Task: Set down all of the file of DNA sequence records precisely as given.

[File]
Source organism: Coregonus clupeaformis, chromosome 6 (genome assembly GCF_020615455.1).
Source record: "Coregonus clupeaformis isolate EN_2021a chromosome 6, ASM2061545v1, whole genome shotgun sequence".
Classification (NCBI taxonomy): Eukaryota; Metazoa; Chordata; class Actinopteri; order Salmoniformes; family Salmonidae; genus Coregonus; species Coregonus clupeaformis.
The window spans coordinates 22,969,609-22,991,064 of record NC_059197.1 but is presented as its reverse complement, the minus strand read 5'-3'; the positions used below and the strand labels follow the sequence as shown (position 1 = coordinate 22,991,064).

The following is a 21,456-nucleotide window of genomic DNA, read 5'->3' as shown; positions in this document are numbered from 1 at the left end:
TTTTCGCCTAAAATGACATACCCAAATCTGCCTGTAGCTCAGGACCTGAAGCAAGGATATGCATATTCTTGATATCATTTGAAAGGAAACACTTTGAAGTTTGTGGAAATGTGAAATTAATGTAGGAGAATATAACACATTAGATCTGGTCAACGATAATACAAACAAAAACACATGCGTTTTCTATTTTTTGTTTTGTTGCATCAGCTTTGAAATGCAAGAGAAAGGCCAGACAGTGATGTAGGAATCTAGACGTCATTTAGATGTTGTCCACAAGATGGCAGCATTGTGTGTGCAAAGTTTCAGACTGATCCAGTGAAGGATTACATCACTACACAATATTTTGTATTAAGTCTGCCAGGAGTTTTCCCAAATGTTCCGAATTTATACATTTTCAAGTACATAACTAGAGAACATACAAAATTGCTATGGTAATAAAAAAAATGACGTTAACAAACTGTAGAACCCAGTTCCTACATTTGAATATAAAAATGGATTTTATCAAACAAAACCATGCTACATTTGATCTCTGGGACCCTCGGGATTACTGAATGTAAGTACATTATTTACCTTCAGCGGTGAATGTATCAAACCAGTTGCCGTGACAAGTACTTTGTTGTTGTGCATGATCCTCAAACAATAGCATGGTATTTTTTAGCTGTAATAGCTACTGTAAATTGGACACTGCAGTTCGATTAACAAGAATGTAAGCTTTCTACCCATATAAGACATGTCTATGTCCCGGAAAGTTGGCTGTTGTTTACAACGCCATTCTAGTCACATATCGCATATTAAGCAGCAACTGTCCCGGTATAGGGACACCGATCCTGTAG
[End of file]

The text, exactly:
Source organism: Coregonus clupeaformis, chromosome 6 (genome assembly GCF_020615455.1).
Source record: "Coregonus clupeaformis isolate EN_2021a chromosome 6, ASM2061545v1, whole genome shotgun sequence".
Classification (NCBI taxonomy): Eukaryota; Metazoa; Chordata; class Actinopteri; order Salmoniformes; family Salmonidae; genus Coregonus; species Coregonus clupeaformis.
The window spans coordinates 22,969,609-22,991,064 of record NC_059197.1 but is presented as its reverse complement, the minus strand read 5'-3'; the positions used below and the strand labels follow the sequence as shown (position 1 = coordinate 22,991,064).

The following is a 21,456-nucleotide window of genomic DNA, read 5'->3' as shown; positions in this document are numbered from 1 at the left end:
TTTTCGCCTAAAATGACATACCCAAATCTGCCTGTAGCTCAGGACCTGAAGCAAGGATATGCATATTCTTGATATCATTTGAAAGGAAACACTTTGAAGTTTGTGGAAATGTGAAATTAATGTAGGAGAATATAACACATTAGATCTGGTCAACGATAATACAAACAAAAACACATGCGTTTTCTATTTTTTGTTTTGTTGCATCAGCTTTGAAATGCAAGAGAAAGGCCAGACAGTGATGTAGGAATCTAGACGTCATTTAGATGTTGTCCACAAGATGGCAGCATTGTGTGTGCAAAGTTTCAGACTGATCCAGTGAAGGATTACATCACTACACAATATTTTGTATTAAGTCTGCCAGGAGTTTTCCCAAATGTTCCGAATTTATACATTTTCAAGTACATAACTAGAGAACATACAAAATTGCTATGGTAATAAAAAAAATGACGTTAACAAACTGTAGAACCCAGTTCCTACATTTGAATATAAAAATGGATTTTATCAAACAAAACCATGCTACATTTGATCTCTGGGACCCTCGGGATTACTGAATGTAAGTACATTATTTACCTTCAGCGGTGAATGTATCAAACCAGTTGCCGTGACAAGTACTTTGTTGTTGTGCATGATCCTCAAACAATAGCATGGTATTTTTTAGCTGTAATAGCTACTGTAAATTGGACACTGCAGTTCGATTAACAAGAATGTAAGCTTTCTACCCATATAAGACATGTCTATGTCCCGGAAAGTTGGCTGTTGTTTACAACGCCATTCTAGTCACATATCGCATATTAAGCAGCAACTGTCCCGGTATAGGGACACCGATCCTGTAG